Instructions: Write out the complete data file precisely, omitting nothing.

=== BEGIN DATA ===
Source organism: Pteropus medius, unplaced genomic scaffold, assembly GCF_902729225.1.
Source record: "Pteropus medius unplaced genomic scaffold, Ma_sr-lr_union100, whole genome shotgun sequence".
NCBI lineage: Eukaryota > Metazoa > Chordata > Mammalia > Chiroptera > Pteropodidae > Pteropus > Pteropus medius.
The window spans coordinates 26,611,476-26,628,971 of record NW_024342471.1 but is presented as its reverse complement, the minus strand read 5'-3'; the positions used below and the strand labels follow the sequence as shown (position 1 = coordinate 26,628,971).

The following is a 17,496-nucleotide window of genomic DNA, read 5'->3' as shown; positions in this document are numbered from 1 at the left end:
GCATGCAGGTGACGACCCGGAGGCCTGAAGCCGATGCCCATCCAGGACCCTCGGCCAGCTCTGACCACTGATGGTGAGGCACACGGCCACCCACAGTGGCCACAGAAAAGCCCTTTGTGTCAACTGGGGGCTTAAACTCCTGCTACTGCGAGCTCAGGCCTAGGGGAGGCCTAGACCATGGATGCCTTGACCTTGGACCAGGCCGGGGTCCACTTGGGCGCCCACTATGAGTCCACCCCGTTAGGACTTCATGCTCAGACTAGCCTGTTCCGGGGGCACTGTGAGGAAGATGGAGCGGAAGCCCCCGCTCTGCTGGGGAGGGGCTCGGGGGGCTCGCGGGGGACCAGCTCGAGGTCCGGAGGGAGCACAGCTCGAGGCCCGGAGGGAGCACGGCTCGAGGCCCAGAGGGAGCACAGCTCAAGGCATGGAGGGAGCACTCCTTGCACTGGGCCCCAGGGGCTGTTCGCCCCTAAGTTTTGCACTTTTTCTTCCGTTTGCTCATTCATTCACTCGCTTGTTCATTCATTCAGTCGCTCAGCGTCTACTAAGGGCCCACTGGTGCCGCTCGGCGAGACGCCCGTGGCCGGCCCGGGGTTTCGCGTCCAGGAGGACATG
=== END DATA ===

Source organism: Pteropus medius, unplaced genomic scaffold, assembly GCF_902729225.1.
Source record: "Pteropus medius unplaced genomic scaffold, Ma_sr-lr_union100, whole genome shotgun sequence".
NCBI lineage: Eukaryota > Metazoa > Chordata > Mammalia > Chiroptera > Pteropodidae > Pteropus > Pteropus medius.
The window spans coordinates 26,611,476-26,628,971 of record NW_024342471.1 but is presented as its reverse complement, the minus strand read 5'-3'; the positions used below and the strand labels follow the sequence as shown (position 1 = coordinate 26,628,971).

The following is a 17,496-nucleotide window of genomic DNA, read 5'->3' as shown; positions in this document are numbered from 1 at the left end:
GCATGCAGGTGACGACCCGGAGGCCTGAAGCCGATGCCCATCCAGGACCCTCGGCCAGCTCTGACCACTGATGGTGAGGCACACGGCCACCCACAGTGGCCACAGAAAAGCCCTTTGTGTCAACTGGGGGCTTAAACTCCTGCTACTGCGAGCTCAGGCCTAGGGGAGGCCTAGACCATGGATGCCTTGACCTTGGACCAGGCCGGGGTCCACTTGGGCGCCCACTATGAGTCCACCCCGTTAGGACTTCATGCTCAGACTAGCCTGTTCCGGGGGCACTGTGAGGAAGATGGAGCGGAAGCCCCCGCTCTGCTGGGGAGGGGCTCGGGGGGCTCGCGGGGGACCAGCTCGAGGTCCGGAGGGAGCACAGCTCGAGGCCCGGAGGGAGCACGGCTCGAGGCCCAGAGGGAGCACAGCTCAAGGCATGGAGGGAGCACTCCTTGCACTGGGCCCCAGGGGCTGTTCGCCCCTAAGTTTTGCACTTTTTCTTCCGTTTGCTCATTCATTCACTCGCTTGTTCATTCATTCAGTCGCTCAGCGTCTACTAAGGGCCCACTGGTGCCGCTCGGCGAGACGCCCGTGGCCGGCCCGGGGTTTCGCGTCCAGGAGGACATG